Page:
Retail high season in jeopardy

by Denys Hobson. Widespread global shipping disruptions as a result of the ongoing pandemic interruptions may jeopardise South Africa’s retail high season.

by Denys Hobson. Widespread global shipping disruptions as a result of the ongoing pandemic interruptions, may jeopardise South Africa’s retail high season unless importers move fast. With Black Friday sales and the December seasonal sales just a few months away – deals may be few and far between and even more so than usual as retailers find themselves in a bind.

While the sector is recovering on the back of pent-up demand, following a -21.8% decline in imports last year due to the temporary halt on global trade, Investec anticipates a GDP growth of 2.9% for 2021. There are rising headwinds regarding vessel capacity and container availability, port congestion, increasing freight rates and production delays. Consequently, importers and retailers are facing the very real risk of receiving stock too late for the sale season. Retailers need to weigh up the cost of landing stock in time to make sales versus the cost of not having stock available.

Promotions pressure

Retailers each year are banking on increased Black Friday sales, and the importance of this was highlighted last year where some retailers ran their Black Friday deals for the entire month of November. In previous years we have seen retail sales spike considerably during Black Friday promotions, and so inability to receive stock timeously could have costly implications for retailers’ businesses. South African retailers are competing with global demand and to demonstrate how dominant Black Friday and year-end sales have become, Chinese manufacturers are working at such capacity to produce enough stock for the rest of the world’s peak retail period that electricity supply to factories is being rationed in some regions, resulting in lost production time of one to three days per week.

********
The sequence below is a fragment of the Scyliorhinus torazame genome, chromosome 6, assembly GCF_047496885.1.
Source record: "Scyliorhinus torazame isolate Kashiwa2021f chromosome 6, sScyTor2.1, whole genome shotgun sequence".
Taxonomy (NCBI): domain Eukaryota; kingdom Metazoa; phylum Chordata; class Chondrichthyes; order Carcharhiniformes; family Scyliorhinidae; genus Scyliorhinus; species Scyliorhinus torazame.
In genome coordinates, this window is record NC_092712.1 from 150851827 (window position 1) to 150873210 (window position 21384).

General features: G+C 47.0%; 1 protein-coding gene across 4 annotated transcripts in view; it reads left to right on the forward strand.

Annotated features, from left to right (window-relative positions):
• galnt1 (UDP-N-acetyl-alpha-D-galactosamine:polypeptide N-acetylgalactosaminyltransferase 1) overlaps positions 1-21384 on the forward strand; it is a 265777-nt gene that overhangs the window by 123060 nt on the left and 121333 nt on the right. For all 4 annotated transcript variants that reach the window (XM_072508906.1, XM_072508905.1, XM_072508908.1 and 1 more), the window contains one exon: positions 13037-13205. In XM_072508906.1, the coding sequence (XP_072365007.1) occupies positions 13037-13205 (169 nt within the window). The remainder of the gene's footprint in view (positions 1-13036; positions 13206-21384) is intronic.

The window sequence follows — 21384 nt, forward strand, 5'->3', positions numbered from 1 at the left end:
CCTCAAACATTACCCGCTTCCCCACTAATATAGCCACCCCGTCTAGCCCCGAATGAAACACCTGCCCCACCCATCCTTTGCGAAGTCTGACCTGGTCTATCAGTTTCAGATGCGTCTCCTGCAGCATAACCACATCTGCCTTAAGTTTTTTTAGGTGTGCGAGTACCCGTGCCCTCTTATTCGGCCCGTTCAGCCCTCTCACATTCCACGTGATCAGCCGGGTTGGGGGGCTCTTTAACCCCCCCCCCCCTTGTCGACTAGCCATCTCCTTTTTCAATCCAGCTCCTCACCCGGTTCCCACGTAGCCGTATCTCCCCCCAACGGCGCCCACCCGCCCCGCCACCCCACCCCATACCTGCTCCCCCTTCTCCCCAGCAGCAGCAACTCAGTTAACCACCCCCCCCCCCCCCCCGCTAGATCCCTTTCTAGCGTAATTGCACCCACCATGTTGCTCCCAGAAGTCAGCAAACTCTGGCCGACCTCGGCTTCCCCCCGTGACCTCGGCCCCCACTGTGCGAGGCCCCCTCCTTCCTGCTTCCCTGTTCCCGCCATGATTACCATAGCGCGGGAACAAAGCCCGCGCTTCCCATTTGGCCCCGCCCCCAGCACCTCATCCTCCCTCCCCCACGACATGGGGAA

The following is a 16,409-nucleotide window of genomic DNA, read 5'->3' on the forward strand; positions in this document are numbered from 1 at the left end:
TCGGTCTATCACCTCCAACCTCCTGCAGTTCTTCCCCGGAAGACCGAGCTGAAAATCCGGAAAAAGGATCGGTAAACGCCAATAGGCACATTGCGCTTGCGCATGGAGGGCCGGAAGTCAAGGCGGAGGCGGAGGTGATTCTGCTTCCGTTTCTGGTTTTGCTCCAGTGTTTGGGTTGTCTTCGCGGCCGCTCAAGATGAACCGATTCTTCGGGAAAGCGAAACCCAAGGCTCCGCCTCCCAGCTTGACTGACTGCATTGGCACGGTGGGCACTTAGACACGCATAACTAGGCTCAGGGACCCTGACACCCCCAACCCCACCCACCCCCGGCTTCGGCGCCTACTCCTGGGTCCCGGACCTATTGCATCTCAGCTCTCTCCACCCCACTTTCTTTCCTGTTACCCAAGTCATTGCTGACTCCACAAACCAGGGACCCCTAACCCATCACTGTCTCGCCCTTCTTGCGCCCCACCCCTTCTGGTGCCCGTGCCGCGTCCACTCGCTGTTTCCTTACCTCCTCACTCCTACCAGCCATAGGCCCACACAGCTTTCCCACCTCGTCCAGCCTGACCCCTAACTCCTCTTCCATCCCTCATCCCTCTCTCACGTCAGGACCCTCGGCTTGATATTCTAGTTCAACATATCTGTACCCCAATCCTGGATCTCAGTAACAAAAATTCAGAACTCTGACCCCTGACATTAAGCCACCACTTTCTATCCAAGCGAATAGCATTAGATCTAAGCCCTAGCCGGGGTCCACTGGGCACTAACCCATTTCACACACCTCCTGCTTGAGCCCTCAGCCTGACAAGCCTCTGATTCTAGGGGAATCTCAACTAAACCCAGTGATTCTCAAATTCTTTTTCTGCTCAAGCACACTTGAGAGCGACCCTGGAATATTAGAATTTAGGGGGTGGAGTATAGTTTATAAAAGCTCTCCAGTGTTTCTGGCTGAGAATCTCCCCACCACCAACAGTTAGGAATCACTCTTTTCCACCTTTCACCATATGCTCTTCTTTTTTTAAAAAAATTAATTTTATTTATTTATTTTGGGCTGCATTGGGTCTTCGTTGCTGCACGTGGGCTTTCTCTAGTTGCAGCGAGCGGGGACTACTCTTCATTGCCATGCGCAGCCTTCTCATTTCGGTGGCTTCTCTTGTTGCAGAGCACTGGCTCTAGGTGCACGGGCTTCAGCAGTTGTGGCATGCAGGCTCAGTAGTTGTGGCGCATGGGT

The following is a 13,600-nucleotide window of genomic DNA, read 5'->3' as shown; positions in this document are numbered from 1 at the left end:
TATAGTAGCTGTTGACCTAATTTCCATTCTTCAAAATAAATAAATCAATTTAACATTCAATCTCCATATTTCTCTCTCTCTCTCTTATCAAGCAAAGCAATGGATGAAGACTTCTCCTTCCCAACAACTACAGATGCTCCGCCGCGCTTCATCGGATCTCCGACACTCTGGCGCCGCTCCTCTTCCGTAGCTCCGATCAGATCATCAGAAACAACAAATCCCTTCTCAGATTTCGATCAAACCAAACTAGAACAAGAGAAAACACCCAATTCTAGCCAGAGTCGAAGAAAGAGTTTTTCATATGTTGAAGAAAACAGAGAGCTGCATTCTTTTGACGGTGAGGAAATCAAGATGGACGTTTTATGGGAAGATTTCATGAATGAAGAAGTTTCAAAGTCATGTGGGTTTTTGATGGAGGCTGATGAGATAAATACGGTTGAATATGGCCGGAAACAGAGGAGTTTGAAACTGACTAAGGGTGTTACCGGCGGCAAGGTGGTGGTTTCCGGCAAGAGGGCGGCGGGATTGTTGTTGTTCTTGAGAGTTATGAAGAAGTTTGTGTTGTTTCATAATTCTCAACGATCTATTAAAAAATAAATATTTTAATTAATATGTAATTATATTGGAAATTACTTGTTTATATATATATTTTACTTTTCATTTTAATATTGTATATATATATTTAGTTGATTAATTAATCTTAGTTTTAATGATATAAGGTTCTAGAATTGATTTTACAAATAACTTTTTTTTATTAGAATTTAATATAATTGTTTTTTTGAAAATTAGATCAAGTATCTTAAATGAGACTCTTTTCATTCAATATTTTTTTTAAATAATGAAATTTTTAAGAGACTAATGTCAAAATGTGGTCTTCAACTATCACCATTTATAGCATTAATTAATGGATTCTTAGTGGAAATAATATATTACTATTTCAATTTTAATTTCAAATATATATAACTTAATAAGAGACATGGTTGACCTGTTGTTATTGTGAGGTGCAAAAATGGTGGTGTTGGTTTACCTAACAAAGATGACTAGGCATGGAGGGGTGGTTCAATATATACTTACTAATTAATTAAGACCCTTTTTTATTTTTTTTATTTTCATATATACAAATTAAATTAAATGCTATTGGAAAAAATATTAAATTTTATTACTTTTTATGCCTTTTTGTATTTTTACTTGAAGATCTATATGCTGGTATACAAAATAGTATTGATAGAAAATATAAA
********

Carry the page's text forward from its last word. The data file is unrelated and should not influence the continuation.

Let’s also not forget that this time of year sees increase demand and interest from consumers, where rapid delivery requests and increased mobile adoption are driving change. We have already seen a shift towards online shopping – given Covid restrictions and lockdown levels – and this has placed added pressure on distribution and logistics networks. As a result, ecommerce retailers and logistics providers need to start developing plans to accommodate a possible increase in demand as soon as possible. Over the last few years, we have seen how retailers have examined implementing/integrating new technologies and automate processes across their supply chains – as a means to compete more aggressively in the marketplace and offer customers same-day or next-day delivery; but this is a demand few companies have been able to meet during the COVID-19 pandemic.

Why the delays?

COVID-19 disruptions, the Suez Canal blockage, on-going port congestion and vessel omissions are having a crippling impact on supply chains. The result is a slew of reliability and capacity challenges, with some cargo arriving between two to five weeks later than scheduled. Shipping lines, for instance, are experiencing such severe backlogs in some regions, forcing them to stop accepting new container bookings for weeks until the backlogs have been addressed.